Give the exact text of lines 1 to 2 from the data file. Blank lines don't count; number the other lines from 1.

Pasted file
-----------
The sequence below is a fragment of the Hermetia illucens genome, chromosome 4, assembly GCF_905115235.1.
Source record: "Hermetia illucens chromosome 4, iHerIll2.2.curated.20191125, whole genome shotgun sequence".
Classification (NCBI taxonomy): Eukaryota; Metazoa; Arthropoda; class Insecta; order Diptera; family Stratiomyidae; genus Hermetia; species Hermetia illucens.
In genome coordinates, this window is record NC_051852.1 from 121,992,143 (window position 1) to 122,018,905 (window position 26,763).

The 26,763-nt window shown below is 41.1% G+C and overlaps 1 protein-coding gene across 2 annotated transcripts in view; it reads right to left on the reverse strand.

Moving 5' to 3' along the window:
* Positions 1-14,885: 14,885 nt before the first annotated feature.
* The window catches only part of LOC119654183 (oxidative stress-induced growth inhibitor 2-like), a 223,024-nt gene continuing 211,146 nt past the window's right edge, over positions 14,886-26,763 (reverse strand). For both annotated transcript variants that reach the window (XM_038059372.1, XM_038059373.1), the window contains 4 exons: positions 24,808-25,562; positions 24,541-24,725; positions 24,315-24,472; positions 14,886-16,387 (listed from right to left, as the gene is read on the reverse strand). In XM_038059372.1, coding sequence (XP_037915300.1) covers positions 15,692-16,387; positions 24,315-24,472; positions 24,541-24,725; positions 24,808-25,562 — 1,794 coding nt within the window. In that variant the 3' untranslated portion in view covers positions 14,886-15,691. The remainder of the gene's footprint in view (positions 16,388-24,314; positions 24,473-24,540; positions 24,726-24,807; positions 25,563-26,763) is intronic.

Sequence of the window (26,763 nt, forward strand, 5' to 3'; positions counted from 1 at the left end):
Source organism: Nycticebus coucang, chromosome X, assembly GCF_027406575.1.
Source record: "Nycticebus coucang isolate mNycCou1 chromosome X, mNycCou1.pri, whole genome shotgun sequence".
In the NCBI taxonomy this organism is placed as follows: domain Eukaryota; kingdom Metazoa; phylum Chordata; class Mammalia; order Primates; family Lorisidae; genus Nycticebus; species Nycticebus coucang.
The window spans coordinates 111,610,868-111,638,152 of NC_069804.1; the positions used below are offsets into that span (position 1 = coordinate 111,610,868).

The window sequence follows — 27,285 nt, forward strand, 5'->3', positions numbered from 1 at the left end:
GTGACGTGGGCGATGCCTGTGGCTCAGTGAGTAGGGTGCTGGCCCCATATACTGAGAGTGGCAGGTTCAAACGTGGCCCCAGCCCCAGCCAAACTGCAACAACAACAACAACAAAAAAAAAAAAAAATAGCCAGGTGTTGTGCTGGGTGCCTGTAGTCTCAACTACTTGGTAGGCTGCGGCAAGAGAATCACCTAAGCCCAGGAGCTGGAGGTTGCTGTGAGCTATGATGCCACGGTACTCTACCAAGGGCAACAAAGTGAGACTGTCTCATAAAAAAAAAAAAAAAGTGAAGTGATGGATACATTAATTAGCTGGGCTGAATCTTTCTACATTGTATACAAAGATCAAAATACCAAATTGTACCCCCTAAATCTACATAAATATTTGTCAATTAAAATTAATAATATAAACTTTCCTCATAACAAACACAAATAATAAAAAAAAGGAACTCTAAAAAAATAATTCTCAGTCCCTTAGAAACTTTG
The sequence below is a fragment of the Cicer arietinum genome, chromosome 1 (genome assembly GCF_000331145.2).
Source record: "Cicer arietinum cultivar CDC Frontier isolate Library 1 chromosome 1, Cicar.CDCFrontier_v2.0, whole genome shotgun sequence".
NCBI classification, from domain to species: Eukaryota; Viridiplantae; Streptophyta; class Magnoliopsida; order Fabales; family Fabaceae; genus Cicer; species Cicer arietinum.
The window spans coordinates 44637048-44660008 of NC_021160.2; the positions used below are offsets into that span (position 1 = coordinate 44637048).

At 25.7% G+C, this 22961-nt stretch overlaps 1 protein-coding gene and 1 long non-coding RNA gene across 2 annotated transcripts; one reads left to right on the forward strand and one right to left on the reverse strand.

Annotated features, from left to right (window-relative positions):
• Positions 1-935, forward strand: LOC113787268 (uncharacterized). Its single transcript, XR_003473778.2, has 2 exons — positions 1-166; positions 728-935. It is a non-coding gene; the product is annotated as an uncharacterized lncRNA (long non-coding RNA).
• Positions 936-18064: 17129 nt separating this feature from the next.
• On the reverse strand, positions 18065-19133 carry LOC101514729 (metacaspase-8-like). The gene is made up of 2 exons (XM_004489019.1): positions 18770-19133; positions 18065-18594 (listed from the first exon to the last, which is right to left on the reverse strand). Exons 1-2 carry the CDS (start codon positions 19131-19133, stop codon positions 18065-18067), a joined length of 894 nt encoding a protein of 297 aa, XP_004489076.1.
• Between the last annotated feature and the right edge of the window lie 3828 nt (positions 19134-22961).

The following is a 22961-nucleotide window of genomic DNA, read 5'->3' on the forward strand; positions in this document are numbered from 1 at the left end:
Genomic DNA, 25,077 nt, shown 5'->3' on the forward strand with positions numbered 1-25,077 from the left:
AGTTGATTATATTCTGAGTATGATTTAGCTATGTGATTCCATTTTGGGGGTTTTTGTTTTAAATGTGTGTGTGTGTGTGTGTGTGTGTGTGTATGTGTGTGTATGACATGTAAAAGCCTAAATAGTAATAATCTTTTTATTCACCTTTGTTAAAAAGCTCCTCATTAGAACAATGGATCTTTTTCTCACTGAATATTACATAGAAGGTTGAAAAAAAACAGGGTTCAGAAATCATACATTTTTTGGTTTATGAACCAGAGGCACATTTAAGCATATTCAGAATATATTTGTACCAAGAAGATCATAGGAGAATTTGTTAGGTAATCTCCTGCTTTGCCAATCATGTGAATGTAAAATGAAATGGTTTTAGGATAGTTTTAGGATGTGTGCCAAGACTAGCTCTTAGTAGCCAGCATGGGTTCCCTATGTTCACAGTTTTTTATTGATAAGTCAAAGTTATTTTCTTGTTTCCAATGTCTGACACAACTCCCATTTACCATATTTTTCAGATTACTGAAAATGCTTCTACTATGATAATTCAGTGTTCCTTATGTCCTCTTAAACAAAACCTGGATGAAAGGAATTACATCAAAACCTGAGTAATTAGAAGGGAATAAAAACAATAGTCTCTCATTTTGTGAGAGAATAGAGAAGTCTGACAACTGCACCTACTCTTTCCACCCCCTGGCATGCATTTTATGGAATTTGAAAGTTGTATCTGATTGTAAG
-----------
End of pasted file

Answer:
The sequence below is a fragment of the Hermetia illucens genome, chromosome 4, assembly GCF_905115235.1.
Source record: "Hermetia illucens chromosome 4, iHerIll2.2.curated.20191125, whole genome shotgun sequence".